Each sequence is aligned and classified using the corresponding RDP Aligner and Classifier (see below). Any sequence with a negative alignment bit saved score is discarded. The sequence is assigned to the lowest taxon in the RDP taxonomy with classification bootstrap confidence of 80% or above. Sequences passing this quality filtering are then subjected to the following tagging process. Sequences from type strains are tagged as ‘type’. Any sequence with accession listed in the bioproject.xml file (available from NCBI ftp site; 8) is tagged as a genome project sequence. All 16S rRNA gene sequences are screened for chimeric sequences using UCHIME (9) in reference mode. Positive UCHIME results are tagged as ‘suspect’ sequences. Next, the NCBI taxonomic assignment (10) is determined using the taxonomy ID in the db_xref qualifier obtained from the INSDC annotation. Any sequence assigned under an NCBI taxon with name containing ‘environmental’, ‘uncultured’ or ‘uncultivated’ is tagged as an ‘uncultured’ sequence. For each release, a set of flat files containing the entire sequence collection for each of the three genes are available for download in aligned or unaligned FASTA, and annotated GenBank formats. With each release, RDP provides the resource files for the NCBI LinkOut service. This allows researchers to jump directly to RDP sequence records from the corresponding records in the NCBI’s Nucleotide and BioProject databases (11).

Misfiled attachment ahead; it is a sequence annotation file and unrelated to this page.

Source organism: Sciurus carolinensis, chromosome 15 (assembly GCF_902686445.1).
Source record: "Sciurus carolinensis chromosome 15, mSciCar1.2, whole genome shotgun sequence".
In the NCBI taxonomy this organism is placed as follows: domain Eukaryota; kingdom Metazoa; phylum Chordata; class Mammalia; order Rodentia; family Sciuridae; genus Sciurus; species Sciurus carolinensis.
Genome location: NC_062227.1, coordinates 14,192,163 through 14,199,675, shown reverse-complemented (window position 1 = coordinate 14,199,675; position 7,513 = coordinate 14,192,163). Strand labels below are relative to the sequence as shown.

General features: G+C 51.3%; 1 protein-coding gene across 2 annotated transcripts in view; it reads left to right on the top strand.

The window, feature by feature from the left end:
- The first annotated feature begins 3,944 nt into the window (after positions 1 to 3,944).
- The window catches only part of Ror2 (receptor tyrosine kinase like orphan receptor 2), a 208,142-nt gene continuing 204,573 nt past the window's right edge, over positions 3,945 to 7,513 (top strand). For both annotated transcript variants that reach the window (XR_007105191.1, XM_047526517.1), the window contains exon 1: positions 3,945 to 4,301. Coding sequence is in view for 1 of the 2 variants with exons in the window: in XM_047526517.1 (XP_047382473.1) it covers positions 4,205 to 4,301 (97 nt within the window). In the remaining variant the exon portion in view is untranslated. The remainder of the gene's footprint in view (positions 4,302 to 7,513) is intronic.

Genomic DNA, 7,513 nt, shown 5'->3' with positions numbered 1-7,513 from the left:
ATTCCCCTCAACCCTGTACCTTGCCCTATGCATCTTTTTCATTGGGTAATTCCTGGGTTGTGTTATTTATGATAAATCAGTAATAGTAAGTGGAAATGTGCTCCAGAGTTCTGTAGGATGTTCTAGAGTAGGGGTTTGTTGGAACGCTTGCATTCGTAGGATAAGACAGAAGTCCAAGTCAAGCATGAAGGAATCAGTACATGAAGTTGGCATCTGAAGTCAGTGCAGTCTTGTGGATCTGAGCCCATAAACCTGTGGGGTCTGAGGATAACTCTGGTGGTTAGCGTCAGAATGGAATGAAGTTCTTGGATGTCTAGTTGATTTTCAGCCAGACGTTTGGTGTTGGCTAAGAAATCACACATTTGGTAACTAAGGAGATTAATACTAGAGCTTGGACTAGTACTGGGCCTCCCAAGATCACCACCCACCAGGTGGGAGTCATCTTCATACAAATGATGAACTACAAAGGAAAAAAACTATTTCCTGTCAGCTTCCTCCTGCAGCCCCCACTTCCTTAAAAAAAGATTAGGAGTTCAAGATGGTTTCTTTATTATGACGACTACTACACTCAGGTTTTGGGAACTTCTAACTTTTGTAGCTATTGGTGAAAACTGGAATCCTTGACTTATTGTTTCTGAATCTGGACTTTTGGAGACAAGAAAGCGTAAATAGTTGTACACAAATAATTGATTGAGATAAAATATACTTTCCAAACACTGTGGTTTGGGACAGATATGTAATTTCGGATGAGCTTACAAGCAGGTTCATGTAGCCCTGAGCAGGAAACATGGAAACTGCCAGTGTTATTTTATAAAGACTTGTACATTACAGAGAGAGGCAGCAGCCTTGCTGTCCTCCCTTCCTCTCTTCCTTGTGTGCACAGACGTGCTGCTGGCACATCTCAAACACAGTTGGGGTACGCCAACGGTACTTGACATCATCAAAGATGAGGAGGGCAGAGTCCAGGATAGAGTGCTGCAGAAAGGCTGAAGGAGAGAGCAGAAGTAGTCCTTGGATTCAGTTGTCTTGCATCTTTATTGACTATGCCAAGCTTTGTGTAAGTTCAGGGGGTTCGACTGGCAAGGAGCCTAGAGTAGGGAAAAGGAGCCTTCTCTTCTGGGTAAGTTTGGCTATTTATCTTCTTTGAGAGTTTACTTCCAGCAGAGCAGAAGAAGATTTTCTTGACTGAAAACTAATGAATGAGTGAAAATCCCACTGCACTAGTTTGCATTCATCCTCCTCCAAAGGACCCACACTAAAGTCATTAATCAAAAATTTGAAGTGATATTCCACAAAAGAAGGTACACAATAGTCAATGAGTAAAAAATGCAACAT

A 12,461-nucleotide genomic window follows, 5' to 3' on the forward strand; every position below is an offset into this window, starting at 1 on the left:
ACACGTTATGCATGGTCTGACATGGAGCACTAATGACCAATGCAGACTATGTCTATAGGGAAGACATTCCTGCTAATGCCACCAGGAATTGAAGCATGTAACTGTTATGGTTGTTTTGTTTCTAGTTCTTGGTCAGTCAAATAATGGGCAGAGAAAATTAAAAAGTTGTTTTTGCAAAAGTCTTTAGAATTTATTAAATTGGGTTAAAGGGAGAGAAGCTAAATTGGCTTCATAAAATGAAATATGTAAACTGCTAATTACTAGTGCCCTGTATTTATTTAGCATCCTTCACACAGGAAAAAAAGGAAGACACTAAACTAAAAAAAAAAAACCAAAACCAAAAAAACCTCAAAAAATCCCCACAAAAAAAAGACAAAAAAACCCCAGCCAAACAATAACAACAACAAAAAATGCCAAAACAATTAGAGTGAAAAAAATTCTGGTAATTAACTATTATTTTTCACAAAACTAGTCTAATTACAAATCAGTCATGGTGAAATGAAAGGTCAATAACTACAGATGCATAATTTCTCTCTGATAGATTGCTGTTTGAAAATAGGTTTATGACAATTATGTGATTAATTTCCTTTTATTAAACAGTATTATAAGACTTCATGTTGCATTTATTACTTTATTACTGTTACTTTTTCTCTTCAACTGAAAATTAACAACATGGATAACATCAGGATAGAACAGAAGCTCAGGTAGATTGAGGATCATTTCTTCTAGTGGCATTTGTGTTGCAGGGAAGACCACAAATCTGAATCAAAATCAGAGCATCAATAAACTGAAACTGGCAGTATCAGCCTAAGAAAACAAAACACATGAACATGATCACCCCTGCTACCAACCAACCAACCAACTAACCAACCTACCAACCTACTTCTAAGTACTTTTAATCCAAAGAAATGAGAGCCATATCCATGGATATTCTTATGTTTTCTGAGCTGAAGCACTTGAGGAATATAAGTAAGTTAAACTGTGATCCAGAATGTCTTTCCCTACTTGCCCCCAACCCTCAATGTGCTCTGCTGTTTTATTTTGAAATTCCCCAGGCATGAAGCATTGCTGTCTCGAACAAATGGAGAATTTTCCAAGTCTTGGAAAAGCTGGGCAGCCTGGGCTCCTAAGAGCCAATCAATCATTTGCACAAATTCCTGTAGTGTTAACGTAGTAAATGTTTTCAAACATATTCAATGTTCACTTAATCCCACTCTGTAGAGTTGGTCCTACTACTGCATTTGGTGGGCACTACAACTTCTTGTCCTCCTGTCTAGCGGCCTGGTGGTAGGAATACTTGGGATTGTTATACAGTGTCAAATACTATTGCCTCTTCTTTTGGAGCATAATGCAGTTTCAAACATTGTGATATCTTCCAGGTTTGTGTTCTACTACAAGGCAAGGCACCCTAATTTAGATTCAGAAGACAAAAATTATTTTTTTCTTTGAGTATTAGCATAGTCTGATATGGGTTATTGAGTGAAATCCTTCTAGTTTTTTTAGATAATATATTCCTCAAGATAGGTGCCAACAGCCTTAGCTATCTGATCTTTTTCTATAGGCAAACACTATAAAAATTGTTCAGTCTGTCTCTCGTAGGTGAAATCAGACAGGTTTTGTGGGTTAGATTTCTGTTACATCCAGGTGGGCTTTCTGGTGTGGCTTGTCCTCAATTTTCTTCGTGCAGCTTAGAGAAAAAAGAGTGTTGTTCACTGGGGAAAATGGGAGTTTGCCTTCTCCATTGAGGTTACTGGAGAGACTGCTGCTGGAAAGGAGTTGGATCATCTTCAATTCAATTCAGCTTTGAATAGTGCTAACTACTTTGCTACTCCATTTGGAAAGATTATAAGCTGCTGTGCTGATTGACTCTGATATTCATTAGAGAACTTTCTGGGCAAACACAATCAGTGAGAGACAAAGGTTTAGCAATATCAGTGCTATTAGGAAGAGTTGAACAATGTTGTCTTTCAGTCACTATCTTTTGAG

The sequences in the RDP database are aligned using Infernal, a stochastic context-free grammar-based aligner (12). This aligner has several advantages: it incorporates secondary-structure information into the alignment process; as a model-based aligner, new sequences can be easily added to a pre-existing alignment; it is fast enough for very large numbers of sequences. The bacterial and archaeal aligners were trained using secondary structure information from the Comparative RNA Web Site (CRW; 13) and training alignments we developed with 2591 bacterial and 144 archaeal full-length sequences mostly from sequenced genomes, respectively. The bacterial training sequences have greater coverage (27 phyla) than those used for RDP release 10 (16 phyla). Many rRNA genes in genome sequences are annotated with incorrect start or stop positions. We adjusted these to produce consistent endpoints for the training set. We optimized the Infernal aligner parameters, particularly the relative entropy, to provide improved handling for partial sequences. Models and training sequences are available for download from the RDP website.